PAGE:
She has come to believe that the world is a fictional construct and that nothing actually exists. Not in the way that they would have you believe that things exist. She also does not believe that things don’t exist in the way that they would have you believe that things don’t exist. She believes that life does not progress in linear progression as it might in a text, with a beginning and middle and an end. Her life, everybody’s life, she believes, demonstrates that deviation and fracture and disjuncture and fissure are the norm. She wishes she could get rid of those artificial conventions like fear and desire and that feeling of wanting to believe that out there beyond the chimera and superficiality and constant transformations of daily life there wasn't in the great wide open space of the universe, among the stars, something, just something, or anything, anything at all.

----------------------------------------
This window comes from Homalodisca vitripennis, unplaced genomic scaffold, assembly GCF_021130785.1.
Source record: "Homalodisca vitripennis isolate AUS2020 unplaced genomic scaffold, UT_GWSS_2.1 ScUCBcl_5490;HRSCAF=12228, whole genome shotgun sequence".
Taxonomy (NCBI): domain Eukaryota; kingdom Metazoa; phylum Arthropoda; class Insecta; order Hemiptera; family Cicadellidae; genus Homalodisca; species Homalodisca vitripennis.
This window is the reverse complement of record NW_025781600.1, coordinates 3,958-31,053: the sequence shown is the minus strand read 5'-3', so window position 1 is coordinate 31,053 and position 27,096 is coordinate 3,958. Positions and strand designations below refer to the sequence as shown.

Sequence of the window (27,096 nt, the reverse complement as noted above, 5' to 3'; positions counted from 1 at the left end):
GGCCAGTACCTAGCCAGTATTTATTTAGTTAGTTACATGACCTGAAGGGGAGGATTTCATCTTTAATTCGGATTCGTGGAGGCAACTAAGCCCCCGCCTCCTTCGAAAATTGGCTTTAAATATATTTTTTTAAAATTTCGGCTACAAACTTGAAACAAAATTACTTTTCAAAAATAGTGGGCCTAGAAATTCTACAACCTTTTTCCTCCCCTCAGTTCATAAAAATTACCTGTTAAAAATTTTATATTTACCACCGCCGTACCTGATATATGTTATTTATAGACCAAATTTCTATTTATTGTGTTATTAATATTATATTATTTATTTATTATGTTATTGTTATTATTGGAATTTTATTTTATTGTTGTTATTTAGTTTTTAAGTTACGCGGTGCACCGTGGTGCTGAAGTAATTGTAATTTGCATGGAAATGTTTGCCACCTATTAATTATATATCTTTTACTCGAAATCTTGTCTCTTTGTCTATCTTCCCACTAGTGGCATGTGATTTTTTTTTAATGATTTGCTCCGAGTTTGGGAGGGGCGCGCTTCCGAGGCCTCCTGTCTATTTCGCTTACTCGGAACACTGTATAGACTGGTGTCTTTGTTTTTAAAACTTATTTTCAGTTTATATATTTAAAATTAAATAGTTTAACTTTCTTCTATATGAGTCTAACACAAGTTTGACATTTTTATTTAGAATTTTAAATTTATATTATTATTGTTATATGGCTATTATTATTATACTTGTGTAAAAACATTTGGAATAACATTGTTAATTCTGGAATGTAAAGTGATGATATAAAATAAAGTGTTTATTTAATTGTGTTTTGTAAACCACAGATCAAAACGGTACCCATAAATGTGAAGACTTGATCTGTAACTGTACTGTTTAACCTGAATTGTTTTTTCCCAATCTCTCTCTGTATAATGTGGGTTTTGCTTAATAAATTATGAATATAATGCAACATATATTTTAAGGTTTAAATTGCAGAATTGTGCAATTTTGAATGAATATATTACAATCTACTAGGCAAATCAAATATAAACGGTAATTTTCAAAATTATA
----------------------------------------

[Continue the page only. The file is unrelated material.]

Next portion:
James V. Coffey
In Search of Lost Time